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Musical Instrument Strings - everything you need to know

Eagle Music is the ‘Pickers Paradise’. Our range of strings is world class including Eagle-Puretone, D ‘Addario, Martin, Elixir etc. We explain all the different types and ‘how to change strings’ and ‘when to change your instruments strings’.

All the different type of string gives a different sound and “feel” to your instrument. Experiment with all aspects to find your preferred tone and volume, but remember this brief note: thinner steel and nickel strings will give you more “clang” and “twang”, heavier wound bronze or phosphor bronze will produce a “warmer” sound with more body.

Strings come in many different materials …including high tensile Steel Unwound Plains,  Phosphor Bronze Wound, Nickel Steel Wound, Stainless Steel Wound, Bronze and Brass Mix Wound (80/20) etc. Nylon, and Nylgut etc.

Strings come in many different size gauges  and are measured in Imperial measurement (not metric) The string numbers eg. ‘9’ or ‘12’ refer to the diameter of the strings and they are measured in old imperial measurement, which is used by the USA manufacturers (Not Metric) a ‘9’ for example measures .009” (which is nine thousandth’s of an inch in diameter)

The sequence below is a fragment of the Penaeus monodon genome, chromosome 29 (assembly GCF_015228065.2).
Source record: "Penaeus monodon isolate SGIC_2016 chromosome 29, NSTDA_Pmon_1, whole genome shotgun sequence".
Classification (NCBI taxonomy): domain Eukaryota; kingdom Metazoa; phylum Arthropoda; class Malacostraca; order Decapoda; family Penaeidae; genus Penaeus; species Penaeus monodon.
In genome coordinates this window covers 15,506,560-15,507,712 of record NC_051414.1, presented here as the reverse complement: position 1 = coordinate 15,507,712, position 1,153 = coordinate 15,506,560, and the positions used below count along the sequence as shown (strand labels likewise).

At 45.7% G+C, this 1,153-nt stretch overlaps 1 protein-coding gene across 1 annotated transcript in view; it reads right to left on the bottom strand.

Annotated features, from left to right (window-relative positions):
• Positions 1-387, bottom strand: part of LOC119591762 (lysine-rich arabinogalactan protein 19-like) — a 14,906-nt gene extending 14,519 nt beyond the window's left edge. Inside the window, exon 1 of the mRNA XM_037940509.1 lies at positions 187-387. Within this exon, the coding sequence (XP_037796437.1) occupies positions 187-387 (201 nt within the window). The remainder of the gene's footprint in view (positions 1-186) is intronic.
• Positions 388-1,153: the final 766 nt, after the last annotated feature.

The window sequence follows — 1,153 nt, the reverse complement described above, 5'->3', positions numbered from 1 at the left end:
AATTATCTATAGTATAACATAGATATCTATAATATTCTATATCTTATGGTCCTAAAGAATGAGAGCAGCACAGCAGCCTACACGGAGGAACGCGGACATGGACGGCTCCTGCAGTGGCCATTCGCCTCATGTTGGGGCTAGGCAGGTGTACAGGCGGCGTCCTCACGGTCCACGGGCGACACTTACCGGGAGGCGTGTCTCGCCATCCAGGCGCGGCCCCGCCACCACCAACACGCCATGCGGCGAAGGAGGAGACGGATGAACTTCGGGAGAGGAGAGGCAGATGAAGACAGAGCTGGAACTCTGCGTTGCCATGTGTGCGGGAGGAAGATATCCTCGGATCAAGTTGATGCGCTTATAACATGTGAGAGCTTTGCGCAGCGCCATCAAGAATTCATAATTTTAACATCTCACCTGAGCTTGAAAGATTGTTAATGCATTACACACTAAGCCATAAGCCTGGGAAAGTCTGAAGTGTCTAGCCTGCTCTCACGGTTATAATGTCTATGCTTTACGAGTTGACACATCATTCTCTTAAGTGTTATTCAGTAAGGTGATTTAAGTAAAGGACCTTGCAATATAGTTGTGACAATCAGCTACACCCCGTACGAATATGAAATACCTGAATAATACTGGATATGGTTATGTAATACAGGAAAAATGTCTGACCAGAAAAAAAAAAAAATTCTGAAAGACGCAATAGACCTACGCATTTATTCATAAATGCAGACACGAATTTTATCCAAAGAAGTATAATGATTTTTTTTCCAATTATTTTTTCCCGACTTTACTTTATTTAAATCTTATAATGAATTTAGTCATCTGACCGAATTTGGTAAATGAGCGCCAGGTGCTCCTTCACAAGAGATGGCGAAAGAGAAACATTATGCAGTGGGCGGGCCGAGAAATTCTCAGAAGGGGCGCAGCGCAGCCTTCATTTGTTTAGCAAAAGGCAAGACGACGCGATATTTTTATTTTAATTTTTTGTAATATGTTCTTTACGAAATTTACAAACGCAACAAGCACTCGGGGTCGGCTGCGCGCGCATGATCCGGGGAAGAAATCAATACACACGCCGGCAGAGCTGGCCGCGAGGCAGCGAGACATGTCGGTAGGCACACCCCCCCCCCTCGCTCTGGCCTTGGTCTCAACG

Strings come in ‘Ball End’, ‘Loop End’ and ‘Tie on’

It is important that you check and buy the correct gauge of strings before re stringing your instrument. The gauge and Weight of your strings affects the action and set-up of your instrument.

Each of the different type of string gives a different sound and “feel” to your instrument. Experiment with all aspects to find your preferred tone and volume, but remember this brief note: thinner steel and nickel strings will give you more “clang” and “twang”, heavier wound bronze or phosphor bronze will produce a “warmer” sound with more body.

Note that Eagle-Puretone custom gauge sets can be made up At Eagle Music at no extra cost.

Last but not least, the position that you strike your strings, what you strike them with and the pressure that YOU exert as you play, accounts for much of your instruments tone and volume.

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